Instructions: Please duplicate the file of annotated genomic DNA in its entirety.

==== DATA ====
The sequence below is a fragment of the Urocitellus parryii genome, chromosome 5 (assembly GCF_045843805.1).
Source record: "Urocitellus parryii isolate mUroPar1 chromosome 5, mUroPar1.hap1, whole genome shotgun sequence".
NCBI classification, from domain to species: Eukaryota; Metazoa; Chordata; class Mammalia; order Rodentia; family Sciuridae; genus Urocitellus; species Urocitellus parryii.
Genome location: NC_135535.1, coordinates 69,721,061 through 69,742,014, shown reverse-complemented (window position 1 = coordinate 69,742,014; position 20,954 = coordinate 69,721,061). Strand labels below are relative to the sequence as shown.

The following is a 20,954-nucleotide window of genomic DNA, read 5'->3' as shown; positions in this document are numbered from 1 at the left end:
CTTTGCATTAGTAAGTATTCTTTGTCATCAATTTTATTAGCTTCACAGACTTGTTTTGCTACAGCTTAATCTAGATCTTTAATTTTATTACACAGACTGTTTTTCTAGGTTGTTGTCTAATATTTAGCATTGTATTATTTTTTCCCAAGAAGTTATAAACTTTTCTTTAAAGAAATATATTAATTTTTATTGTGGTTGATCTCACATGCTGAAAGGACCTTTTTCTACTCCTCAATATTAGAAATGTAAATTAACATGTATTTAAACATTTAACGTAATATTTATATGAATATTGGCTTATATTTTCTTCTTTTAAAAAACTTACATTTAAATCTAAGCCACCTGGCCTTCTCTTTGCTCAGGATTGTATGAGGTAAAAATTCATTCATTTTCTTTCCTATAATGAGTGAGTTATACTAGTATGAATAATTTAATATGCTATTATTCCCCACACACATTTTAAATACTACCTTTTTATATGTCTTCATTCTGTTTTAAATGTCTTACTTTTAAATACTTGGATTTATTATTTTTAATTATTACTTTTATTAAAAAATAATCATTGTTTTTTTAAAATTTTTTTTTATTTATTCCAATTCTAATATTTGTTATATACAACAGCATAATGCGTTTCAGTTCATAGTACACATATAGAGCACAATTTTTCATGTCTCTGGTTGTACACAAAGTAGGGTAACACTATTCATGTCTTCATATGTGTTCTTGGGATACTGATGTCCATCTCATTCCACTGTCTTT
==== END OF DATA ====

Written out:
The sequence below is a fragment of the Urocitellus parryii genome, chromosome 5 (assembly GCF_045843805.1).
Source record: "Urocitellus parryii isolate mUroPar1 chromosome 5, mUroPar1.hap1, whole genome shotgun sequence".
NCBI classification, from domain to species: Eukaryota; Metazoa; Chordata; class Mammalia; order Rodentia; family Sciuridae; genus Urocitellus; species Urocitellus parryii.
Genome location: NC_135535.1, coordinates 69,721,061 through 69,742,014, shown reverse-complemented (window position 1 = coordinate 69,742,014; position 20,954 = coordinate 69,721,061). Strand labels below are relative to the sequence as shown.

The following is a 20,954-nucleotide window of genomic DNA, read 5'->3' as shown; positions in this document are numbered from 1 at the left end:
CTTTGCATTAGTAAGTATTCTTTGTCATCAATTTTATTAGCTTCACAGACTTGTTTTGCTACAGCTTAATCTAGATCTTTAATTTTATTACACAGACTGTTTTTCTAGGTTGTTGTCTAATATTTAGCATTGTATTATTTTTTCCCAAGAAGTTATAAACTTTTCTTTAAAGAAATATATTAATTTTTATTGTGGTTGATCTCACATGCTGAAAGGACCTTTTTCTACTCCTCAATATTAGAAATGTAAATTAACATGTATTTAAACATTTAACGTAATATTTATATGAATATTGGCTTATATTTTCTTCTTTTAAAAAACTTACATTTAAATCTAAGCCACCTGGCCTTCTCTTTGCTCAGGATTGTATGAGGTAAAAATTCATTCATTTTCTTTCCTATAATGAGTGAGTTATACTAGTATGAATAATTTAATATGCTATTATTCCCCACACACATTTTAAATACTACCTTTTTATATGTCTTCATTCTGTTTTAAATGTCTTACTTTTAAATACTTGGATTTATTATTTTTAATTATTACTTTTATTAAAAAATAATCATTGTTTTTTTAAAATTTTTTTTTATTTATTCCAATTCTAATATTTGTTATATACAACAGCATAATGCGTTTCAGTTCATAGTACACATATAGAGCACAATTTTTCATGTCTCTGGTTGTACACAAAGTAGGGTAACACTATTCATGTCTTCATATGTGTTCTTGGGATACTGATGTCCATCTCATTCCACTGTCTTT